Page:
Free Newsletter

Get our free monthly newsletter with new drills, plays, scoring tips & coaching strategies... Signup for our newsletter

Q & A Forum

Experienced coaches are ready to answer your basketball questions! Visit our forum

Social Links

@BreakthruBball
CloseMinimize

Subscribe for FREE and Get 3 eBooks…

Just for subscribing to our free newsletter you’ll get these 3 eBooks for free…
  • 72 Basketball Drills & Coaching Tips – 136 page eBook.
  • 21 Basketball Tips & Tricks for Players – 20 page eBook.
  • 32 Winning Basketball Plays – 96 page eBook.
Plus you’ll get ALL updates to this website delivered to your inbox for free. Over 100,000 other coaches, players, & parents have already subscribed.

We will never send you spam or share your email address, guaranteed!

Your First Name:
Your Email:
Which category applies to you?
Age level:


Close

A Cheaper & More Effective Alternative to Summer Basketball Camps

- By


Many parents and players are spending this time of the year to find some quality summer basketball camps in hope of improving at the game of basketball, making friends, and possibly getting exposure.

I actually really enjoyed summer basketball camps as a kid and I strongly encourage parents to send their kids to affordable camps to help develop a passion for the game of basketball.

However, if you are starting to take basketball more seriously and are looking to improve your basketball skills, a lot of summer basketball camps present problems to this. One, you have anywhere from one day to one week and you're done. With this, you can barely touch the surface in regards to many basketball skills, because there isn't enough time in the week to thoroughly cover everything.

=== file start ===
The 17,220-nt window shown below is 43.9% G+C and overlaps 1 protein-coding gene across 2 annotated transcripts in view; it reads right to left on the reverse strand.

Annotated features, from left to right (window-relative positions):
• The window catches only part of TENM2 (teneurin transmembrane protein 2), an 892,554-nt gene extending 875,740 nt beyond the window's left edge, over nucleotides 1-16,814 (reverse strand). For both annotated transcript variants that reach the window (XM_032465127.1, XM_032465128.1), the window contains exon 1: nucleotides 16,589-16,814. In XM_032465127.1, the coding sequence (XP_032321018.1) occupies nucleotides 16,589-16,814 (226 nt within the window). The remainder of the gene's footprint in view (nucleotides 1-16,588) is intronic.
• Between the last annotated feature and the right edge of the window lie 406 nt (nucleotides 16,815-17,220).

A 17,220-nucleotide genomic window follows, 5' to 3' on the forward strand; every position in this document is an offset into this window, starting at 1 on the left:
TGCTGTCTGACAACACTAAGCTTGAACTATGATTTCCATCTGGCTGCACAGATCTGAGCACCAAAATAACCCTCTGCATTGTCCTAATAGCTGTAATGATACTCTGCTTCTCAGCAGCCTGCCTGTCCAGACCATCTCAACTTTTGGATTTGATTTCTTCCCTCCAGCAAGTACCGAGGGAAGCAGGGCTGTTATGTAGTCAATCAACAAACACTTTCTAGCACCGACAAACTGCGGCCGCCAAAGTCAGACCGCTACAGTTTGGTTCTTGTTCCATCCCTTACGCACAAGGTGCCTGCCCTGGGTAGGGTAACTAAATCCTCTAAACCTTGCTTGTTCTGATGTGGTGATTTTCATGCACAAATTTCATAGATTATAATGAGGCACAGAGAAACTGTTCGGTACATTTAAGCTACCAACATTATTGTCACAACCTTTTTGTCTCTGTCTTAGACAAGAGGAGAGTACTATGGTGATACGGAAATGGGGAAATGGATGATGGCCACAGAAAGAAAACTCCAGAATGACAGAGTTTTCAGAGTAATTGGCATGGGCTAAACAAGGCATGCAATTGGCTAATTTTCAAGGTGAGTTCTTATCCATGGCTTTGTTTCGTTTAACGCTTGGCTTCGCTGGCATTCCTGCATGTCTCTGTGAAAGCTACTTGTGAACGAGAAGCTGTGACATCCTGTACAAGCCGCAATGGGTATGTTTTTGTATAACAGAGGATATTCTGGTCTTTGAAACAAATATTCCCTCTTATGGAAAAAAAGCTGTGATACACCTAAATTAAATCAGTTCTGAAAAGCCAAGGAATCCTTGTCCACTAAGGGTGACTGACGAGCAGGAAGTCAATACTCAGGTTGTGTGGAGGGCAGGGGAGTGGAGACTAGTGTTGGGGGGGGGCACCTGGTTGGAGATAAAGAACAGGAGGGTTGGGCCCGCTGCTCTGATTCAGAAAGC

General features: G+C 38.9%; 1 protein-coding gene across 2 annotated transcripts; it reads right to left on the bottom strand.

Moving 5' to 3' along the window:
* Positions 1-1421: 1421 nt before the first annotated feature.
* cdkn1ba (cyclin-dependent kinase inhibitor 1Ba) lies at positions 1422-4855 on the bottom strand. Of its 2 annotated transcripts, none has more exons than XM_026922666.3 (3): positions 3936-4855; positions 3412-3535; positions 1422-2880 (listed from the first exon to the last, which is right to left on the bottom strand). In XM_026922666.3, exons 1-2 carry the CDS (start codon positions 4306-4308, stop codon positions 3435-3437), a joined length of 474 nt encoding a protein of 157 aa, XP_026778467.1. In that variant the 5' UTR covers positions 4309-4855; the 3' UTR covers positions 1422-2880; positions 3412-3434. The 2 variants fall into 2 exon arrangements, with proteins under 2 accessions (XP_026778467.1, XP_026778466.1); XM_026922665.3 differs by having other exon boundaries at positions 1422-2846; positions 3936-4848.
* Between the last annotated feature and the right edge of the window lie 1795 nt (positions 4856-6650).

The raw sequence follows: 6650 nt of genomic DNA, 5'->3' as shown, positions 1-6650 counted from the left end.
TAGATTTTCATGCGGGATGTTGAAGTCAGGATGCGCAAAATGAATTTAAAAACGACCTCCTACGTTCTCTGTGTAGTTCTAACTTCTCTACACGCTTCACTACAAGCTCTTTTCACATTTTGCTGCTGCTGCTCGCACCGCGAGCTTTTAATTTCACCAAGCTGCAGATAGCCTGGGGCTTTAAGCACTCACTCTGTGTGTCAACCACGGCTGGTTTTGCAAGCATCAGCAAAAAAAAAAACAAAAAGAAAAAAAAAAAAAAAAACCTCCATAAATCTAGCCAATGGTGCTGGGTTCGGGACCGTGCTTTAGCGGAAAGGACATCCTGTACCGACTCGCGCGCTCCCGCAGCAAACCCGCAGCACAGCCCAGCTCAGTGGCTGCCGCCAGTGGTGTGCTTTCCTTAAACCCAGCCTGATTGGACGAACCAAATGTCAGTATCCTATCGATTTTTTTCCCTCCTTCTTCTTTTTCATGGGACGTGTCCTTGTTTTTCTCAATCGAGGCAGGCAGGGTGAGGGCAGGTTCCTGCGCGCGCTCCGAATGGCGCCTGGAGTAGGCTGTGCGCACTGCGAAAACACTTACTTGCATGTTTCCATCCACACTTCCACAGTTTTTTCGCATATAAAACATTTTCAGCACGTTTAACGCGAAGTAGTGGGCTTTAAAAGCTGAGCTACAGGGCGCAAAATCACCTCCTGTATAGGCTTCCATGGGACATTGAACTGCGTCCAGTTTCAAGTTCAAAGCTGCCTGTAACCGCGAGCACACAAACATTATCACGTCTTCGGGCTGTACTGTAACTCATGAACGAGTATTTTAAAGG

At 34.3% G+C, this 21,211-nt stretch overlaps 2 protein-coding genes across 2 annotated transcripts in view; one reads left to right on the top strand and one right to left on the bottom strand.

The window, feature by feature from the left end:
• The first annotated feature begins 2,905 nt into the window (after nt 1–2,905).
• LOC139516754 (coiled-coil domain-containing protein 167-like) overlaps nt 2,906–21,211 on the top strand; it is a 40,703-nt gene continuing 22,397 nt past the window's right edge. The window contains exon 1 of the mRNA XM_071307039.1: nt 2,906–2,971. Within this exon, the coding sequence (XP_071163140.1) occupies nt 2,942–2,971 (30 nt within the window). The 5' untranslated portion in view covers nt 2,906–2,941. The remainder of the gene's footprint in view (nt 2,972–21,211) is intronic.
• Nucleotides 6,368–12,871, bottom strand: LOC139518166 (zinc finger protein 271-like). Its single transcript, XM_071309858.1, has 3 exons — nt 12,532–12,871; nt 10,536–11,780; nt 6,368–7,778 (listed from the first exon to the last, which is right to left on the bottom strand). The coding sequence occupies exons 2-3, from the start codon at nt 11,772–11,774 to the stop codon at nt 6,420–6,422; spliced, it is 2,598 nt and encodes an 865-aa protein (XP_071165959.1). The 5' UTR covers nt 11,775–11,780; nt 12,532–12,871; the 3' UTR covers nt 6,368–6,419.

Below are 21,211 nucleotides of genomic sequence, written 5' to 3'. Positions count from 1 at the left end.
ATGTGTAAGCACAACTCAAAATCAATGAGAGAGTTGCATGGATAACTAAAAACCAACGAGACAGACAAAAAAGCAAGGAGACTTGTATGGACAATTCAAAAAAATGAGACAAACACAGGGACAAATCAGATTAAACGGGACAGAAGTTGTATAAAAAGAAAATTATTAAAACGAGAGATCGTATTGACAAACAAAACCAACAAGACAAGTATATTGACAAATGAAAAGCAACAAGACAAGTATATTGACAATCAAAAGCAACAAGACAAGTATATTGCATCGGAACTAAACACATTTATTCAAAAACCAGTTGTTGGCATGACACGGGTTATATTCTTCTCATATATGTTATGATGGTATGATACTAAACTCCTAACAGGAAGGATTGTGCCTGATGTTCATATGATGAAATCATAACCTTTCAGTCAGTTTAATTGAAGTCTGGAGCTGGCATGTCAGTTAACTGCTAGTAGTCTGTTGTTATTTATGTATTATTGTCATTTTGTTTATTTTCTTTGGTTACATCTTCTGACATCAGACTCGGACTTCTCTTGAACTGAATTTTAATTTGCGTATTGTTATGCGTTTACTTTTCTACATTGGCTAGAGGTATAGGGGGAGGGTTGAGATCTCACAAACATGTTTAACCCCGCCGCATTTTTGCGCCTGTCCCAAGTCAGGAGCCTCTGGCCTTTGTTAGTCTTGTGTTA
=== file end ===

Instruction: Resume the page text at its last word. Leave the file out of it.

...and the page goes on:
Some camps focus on particular skills like a 2-day basketball shooting camp which allows the coaches to cover the topic more in-depth. This does still present a problem, because there is nobody to monitor the player after the camp.

Now, what's the effective alternative to this that could even save you money?

Find a QUALITY local coach or academy that you can attend over a longer period.

This is great because:


Learn More About Basketball

When you have 16 to 40 hours of basketball dumped on you at a basketball camp, it's hard to take in all of the new stuff. However, if you are attending an academy or going to a local coach, you can take in an hour or two of information per week. You also are able to have a professional monitor you for months and even years which is more effective than just a few days.


Proper Progressions

A good trainer will be able to progress players over a long period of time, so you are challenged in new ways. Camps can be a one-size fits all deal. Some things are too difficult for some players, while other things are too easy for some players.


Get Sample Workouts, Learn How to Develop Workouts, & Learn How To Workout